I don’t dispute that young workers in Paris held demonstrations. Nor do I believe it’s a story that should be suppressed, but does it really command such an important place in world affairs that it got coverage alongside the anarchy in Baghdad and the suppression of liberty in Byelorussia? Aren’t demonstrations a consequence of a democratic society? And why should street barricades drive us away from France, when their image is used night after night to attract people to theatrical productions of Les Misérables?

            On Tuesday, the day I left for New York, a general strike was called. I was kind of hoping the resulting chaos might force me to spend another few days in that troubled city. Prospects were good, after all, my transfer took me through the heart of town past the Place de la Concorde, the Invalides and the Tuilleries.

Unfortunately, I encountered no strife, no angry torch bearing mobs, no guillotines, alas no barricades.  It was just another sunny day in the City of Lights. I began to realize, if I was going to catch a glimpse of this revolution, I was going to have to hurry home and turn on the TV.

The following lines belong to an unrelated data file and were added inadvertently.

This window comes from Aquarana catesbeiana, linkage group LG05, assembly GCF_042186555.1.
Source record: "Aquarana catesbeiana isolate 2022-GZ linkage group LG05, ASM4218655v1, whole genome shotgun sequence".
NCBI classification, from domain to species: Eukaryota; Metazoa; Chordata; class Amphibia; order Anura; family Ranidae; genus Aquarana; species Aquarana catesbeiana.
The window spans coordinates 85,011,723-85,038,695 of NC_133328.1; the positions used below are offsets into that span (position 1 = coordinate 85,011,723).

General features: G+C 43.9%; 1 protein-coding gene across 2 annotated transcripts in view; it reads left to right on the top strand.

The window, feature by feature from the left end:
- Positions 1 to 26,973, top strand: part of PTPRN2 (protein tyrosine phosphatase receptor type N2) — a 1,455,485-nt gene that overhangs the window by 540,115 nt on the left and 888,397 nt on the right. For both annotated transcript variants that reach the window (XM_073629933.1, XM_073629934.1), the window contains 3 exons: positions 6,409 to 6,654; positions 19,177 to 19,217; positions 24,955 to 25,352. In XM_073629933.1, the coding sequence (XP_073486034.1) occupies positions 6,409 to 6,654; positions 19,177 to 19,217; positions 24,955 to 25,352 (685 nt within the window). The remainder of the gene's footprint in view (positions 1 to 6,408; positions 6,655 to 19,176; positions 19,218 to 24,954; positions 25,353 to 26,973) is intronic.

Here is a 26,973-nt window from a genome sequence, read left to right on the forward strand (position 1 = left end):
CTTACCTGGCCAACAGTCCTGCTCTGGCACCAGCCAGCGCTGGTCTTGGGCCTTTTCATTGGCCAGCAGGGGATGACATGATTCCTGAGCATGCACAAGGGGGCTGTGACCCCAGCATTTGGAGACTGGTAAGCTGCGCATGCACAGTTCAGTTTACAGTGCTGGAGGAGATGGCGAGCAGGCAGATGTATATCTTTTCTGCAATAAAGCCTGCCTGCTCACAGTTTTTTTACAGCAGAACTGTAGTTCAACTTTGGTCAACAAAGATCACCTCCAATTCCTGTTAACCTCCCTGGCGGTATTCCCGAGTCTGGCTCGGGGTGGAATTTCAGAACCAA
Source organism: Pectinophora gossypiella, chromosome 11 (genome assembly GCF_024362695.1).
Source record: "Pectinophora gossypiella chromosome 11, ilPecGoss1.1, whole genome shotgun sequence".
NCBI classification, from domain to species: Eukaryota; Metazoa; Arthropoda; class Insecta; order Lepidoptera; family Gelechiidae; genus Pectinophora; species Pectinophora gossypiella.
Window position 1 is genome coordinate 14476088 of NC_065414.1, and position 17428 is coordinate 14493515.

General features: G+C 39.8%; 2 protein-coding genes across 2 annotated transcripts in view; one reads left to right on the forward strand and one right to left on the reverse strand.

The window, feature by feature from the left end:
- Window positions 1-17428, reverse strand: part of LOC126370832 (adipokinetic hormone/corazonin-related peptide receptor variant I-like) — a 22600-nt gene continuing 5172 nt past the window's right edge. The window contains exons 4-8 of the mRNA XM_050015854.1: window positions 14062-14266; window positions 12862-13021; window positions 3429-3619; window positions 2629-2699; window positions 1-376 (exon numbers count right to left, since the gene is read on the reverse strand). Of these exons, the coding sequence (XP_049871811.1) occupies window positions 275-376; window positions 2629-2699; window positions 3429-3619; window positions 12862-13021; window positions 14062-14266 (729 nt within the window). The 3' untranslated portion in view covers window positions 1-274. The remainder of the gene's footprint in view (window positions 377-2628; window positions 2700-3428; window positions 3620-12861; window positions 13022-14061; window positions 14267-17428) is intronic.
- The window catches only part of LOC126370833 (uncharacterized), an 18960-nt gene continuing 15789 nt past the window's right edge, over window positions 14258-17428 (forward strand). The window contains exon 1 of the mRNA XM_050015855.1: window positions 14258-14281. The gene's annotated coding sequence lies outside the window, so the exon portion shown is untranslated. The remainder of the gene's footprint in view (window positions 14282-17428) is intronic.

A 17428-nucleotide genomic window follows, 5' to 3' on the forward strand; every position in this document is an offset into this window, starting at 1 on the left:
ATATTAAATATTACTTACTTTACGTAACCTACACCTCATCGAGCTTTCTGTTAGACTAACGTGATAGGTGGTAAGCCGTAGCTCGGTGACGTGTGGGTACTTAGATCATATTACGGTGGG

On a day when the sun shined and the skies were blue over St. Petersburg, it was a place where life seemed so care free the people lined up along the waterfront to watch sailboats race. That’s probably what Peter the Great was hoping for in 1703, when he drained the marshes and built his new capital along the neoclassical architectural lines of the European Enlightenment that he so wanted to bring to Russia.

From Peter’s point of view, Moscow was too tied to the past. The Dukes of Muscovy that carved Moscow out of the Russian forest were not cut from that liberally-educated cloth that the great leaders of Europe were then.

From those origins, St. Petersburg earned its reputation as Russia’s outward looking city. Conventional thinking says that from Moscow, Russia’s leaders survey Russia, but from St. Petersburg they survey the world.  Maybe that’s true, but it’s a mistake to think of St. Petersburg as less Russian than Moscow.  

            The cascading fountains and gilt statues at Peterhof Palace were inspired by Peter the Great’s visit to Versailles in 1697. Peterhof overlooks the Baltic Sea where Peter saw Russia’s future.

Vladimir Putin, who is from St. Petersburg, believes the Baltic waterfront can re-establish the city as the financial center of Russia. In 2006 the city hosted the G8 meeting that brought together the leaders of the world’s top eight economies at the Konstantinovsky Palace which looks out on the Baltic from the same shores as the Peterhof and the redevelopment project known as New Holland Island.

            The project will turn a 20-acre island into a major recreation area designed by architect Norman Foster with an amphitheater, a concert hall, a cruise terminal, nearly 50,000 square meters of retail space; a five-star and two four-star hotels. The development lies along the road to the Peterhof and Konstantinovsky palaces.